Navigation Links
Food forensics: DNA links habitat quality to bat diet

All night long, bats swoop over our landscape consuming insects, but they do this in secret, hidden from our view. Until recently, scientists have been unable to bring their ecosystem out of the dark but thanks to new genetic techniques, researchers from the University of Bristol and Biodiversity Institute of Ontario, Canada, have been able to reconstruct the environment supporting these elusive creatures.

Working at three sites in Southern Ontario (Canada) the team of students and scientists monitored the diet of little brown bats (Myotis lucifugus) from colonies living on agricultural land and at a conservation site. Guano (bat faeces) was continually collected under each roost from May to August. Back in the lab at the Biodiversity Institute of Ontario in Canada, the team extracted insect DNA from the material and sequenced a "DNA barcode" which is a small region of DNA that can be used to identify animal species. The team then matched these unknown insect sequences in bat guano to a library of known sequences to identify which insect prey the bats where eating.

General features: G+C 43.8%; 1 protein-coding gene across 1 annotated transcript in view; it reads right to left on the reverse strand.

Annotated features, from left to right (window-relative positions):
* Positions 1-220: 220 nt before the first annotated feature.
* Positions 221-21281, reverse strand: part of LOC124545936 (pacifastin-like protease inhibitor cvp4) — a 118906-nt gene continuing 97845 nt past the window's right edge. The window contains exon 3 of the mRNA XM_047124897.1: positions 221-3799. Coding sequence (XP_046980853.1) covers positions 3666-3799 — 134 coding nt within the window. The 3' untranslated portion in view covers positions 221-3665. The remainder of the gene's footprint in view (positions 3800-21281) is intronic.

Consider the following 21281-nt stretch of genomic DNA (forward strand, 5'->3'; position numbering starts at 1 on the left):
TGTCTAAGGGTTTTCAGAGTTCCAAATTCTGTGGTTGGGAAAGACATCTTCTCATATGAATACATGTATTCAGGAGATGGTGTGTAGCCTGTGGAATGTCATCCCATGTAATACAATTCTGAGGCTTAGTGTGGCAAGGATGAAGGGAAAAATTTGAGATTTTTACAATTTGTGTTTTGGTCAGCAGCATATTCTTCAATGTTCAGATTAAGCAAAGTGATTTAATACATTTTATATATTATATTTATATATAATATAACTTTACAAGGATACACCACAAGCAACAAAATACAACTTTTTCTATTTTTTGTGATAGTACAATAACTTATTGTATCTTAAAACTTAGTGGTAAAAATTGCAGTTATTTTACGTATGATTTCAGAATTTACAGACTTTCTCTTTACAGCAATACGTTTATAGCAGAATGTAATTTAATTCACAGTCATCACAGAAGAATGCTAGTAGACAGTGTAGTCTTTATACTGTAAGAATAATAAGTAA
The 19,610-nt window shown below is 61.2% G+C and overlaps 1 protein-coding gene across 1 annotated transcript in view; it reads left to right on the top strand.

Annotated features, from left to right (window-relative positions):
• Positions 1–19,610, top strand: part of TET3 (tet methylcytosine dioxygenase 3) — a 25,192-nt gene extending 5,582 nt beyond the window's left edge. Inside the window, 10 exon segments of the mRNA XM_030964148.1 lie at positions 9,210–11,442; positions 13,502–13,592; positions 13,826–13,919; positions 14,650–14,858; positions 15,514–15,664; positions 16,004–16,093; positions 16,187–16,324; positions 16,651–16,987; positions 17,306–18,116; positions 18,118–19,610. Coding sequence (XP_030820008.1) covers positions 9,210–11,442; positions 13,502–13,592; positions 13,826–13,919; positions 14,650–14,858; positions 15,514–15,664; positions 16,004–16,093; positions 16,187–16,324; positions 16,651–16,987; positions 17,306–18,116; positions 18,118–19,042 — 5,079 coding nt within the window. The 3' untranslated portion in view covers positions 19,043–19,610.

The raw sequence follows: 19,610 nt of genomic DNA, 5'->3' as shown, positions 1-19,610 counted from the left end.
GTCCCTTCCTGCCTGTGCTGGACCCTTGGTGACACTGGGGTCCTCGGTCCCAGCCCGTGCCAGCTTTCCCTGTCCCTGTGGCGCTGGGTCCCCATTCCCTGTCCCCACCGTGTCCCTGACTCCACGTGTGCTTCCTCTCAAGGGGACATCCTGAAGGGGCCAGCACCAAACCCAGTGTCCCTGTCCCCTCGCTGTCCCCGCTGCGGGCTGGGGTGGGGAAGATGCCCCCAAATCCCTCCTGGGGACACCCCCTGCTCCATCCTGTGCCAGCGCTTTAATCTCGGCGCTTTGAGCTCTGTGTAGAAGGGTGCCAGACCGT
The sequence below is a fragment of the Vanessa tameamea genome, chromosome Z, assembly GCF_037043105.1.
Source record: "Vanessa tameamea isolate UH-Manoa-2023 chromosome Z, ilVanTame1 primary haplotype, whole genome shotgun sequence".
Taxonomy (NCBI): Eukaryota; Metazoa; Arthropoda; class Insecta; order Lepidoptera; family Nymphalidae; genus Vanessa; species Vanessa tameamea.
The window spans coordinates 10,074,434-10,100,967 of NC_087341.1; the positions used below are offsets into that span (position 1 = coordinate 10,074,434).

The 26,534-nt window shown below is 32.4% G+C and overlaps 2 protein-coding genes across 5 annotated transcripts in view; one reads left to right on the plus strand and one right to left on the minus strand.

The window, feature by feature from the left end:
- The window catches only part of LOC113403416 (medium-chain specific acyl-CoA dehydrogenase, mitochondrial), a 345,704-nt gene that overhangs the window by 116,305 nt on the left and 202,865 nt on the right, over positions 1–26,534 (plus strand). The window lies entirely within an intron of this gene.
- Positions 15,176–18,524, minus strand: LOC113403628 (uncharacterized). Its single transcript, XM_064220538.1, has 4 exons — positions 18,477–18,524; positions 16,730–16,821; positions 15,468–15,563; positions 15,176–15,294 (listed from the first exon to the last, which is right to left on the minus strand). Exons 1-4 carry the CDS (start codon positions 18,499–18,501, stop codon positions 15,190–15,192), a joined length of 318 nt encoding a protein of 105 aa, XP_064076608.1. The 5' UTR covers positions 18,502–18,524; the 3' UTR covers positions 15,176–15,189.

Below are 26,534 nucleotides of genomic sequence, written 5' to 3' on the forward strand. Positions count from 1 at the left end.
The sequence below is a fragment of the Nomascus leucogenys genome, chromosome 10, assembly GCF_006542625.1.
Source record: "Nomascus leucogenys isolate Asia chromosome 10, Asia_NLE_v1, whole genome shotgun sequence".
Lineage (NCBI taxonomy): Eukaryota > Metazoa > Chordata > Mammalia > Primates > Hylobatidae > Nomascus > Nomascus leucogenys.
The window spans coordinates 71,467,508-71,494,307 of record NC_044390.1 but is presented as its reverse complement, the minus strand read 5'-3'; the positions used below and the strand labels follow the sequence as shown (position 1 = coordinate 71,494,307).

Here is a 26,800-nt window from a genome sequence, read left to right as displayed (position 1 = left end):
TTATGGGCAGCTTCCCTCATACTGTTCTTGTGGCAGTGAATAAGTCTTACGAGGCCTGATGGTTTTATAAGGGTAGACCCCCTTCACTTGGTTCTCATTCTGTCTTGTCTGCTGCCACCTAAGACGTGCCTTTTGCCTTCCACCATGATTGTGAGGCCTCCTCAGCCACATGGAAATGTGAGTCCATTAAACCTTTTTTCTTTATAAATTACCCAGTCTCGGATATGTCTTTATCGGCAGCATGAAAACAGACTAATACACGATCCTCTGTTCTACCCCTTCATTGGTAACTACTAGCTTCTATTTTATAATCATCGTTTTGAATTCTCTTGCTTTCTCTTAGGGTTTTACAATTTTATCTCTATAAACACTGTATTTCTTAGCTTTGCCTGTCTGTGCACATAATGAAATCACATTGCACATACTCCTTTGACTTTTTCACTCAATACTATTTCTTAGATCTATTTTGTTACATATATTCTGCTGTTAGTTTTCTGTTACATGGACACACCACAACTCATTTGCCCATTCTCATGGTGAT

"This technology is very new," says lead author Dr Elizabeth Clare of the University of Bristol's School of Biological Sciences. "It gives us an entirely new insight into the bats' behaviour. Instead of just finding they ate a moth or a mayfly, we now know exactly what species of insect it was, providing us with important information on their habitat."